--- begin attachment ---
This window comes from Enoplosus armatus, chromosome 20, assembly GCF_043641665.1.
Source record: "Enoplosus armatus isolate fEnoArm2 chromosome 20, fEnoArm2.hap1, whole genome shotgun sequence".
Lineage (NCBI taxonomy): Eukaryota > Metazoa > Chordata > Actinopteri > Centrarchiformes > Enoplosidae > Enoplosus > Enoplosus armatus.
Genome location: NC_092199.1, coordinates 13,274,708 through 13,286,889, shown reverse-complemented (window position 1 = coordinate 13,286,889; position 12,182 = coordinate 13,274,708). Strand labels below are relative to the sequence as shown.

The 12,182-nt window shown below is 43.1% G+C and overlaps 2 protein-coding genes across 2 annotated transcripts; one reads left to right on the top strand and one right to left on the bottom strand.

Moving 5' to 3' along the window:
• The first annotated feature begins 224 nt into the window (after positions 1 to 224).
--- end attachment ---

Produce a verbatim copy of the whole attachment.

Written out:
This window comes from Enoplosus armatus, chromosome 20, assembly GCF_043641665.1.
Source record: "Enoplosus armatus isolate fEnoArm2 chromosome 20, fEnoArm2.hap1, whole genome shotgun sequence".
Lineage (NCBI taxonomy): Eukaryota > Metazoa > Chordata > Actinopteri > Centrarchiformes > Enoplosidae > Enoplosus > Enoplosus armatus.
Genome location: NC_092199.1, coordinates 13,274,708 through 13,286,889, shown reverse-complemented (window position 1 = coordinate 13,286,889; position 12,182 = coordinate 13,274,708). Strand labels below are relative to the sequence as shown.

The 12,182-nt window shown below is 43.1% G+C and overlaps 2 protein-coding genes across 2 annotated transcripts; one reads left to right on the top strand and one right to left on the bottom strand.

Moving 5' to 3' along the window:
• The first annotated feature begins 224 nt into the window (after positions 1 to 224).